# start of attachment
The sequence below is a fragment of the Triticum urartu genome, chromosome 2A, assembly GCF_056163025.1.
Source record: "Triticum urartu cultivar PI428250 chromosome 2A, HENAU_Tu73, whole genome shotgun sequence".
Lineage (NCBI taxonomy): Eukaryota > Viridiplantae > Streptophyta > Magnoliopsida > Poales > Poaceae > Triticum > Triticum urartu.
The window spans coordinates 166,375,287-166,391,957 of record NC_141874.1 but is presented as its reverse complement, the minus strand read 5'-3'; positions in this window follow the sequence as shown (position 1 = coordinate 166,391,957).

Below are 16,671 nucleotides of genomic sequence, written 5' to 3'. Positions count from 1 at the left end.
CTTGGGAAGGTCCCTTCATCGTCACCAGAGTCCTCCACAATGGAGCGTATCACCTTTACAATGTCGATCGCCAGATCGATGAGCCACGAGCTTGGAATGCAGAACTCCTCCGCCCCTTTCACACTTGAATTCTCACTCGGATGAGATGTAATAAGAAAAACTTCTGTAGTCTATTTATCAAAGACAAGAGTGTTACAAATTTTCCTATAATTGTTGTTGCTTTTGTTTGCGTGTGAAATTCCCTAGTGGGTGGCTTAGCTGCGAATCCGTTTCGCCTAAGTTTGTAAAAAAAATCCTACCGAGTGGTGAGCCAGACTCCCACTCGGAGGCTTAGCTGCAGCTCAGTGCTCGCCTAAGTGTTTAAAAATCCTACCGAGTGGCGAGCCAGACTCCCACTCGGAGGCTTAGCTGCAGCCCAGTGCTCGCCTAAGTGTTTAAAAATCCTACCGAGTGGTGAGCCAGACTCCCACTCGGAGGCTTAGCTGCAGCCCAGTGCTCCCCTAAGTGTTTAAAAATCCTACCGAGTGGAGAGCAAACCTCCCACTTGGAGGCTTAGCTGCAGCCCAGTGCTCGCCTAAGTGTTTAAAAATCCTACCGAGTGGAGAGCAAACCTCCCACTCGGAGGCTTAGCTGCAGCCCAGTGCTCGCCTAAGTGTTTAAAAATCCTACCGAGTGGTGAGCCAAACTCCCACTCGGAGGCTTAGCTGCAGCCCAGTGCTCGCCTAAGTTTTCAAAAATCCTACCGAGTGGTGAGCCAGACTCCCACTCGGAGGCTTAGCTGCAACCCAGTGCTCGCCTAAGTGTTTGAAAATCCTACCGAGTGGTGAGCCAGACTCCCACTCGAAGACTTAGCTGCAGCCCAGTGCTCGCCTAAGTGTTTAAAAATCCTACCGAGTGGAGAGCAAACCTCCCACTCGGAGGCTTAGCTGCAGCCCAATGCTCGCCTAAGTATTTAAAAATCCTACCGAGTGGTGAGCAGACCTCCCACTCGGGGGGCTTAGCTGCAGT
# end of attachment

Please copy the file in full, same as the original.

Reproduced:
The sequence below is a fragment of the Triticum urartu genome, chromosome 2A, assembly GCF_056163025.1.
Source record: "Triticum urartu cultivar PI428250 chromosome 2A, HENAU_Tu73, whole genome shotgun sequence".
Lineage (NCBI taxonomy): Eukaryota > Viridiplantae > Streptophyta > Magnoliopsida > Poales > Poaceae > Triticum > Triticum urartu.
The window spans coordinates 166,375,287-166,391,957 of record NC_141874.1 but is presented as its reverse complement, the minus strand read 5'-3'; positions in this window follow the sequence as shown (position 1 = coordinate 166,391,957).

Below are 16,671 nucleotides of genomic sequence, written 5' to 3'. Positions count from 1 at the left end.
CTTGGGAAGGTCCCTTCATCGTCACCAGAGTCCTCCACAATGGAGCGTATCACCTTTACAATGTCGATCGCCAGATCGATGAGCCACGAGCTTGGAATGCAGAACTCCTCCGCCCCTTTCACACTTGAATTCTCACTCGGATGAGATGTAATAAGAAAAACTTCTGTAGTCTATTTATCAAAGACAAGAGTGTTACAAATTTTCCTATAATTGTTGTTGCTTTTGTTTGCGTGTGAAATTCCCTAGTGGGTGGCTTAGCTGCGAATCCGTTTCGCCTAAGTTTGTAAAAAAAATCCTACCGAGTGGTGAGCCAGACTCCCACTCGGAGGCTTAGCTGCAGCTCAGTGCTCGCCTAAGTGTTTAAAAATCCTACCGAGTGGCGAGCCAGACTCCCACTCGGAGGCTTAGCTGCAGCCCAGTGCTCGCCTAAGTGTTTAAAAATCCTACCGAGTGGTGAGCCAGACTCCCACTCGGAGGCTTAGCTGCAGCCCAGTGCTCCCCTAAGTGTTTAAAAATCCTACCGAGTGGAGAGCAAACCTCCCACTTGGAGGCTTAGCTGCAGCCCAGTGCTCGCCTAAGTGTTTAAAAATCCTACCGAGTGGAGAGCAAACCTCCCACTCGGAGGCTTAGCTGCAGCCCAGTGCTCGCCTAAGTGTTTAAAAATCCTACCGAGTGGTGAGCCAAACTCCCACTCGGAGGCTTAGCTGCAGCCCAGTGCTCGCCTAAGTTTTCAAAAATCCTACCGAGTGGTGAGCCAGACTCCCACTCGGAGGCTTAGCTGCAACCCAGTGCTCGCCTAAGTGTTTGAAAATCCTACCGAGTGGTGAGCCAGACTCCCACTCGAAGACTTAGCTGCAGCCCAGTGCTCGCCTAAGTGTTTAAAAATCCTACCGAGTGGAGAGCAAACCTCCCACTCGGAGGCTTAGCTGCAGCCCAATGCTCGCCTAAGTATTTAAAAATCCTACCGAGTGGTGAGCAGACCTCCCACTCGGGGGGCTTAGCTGCAGT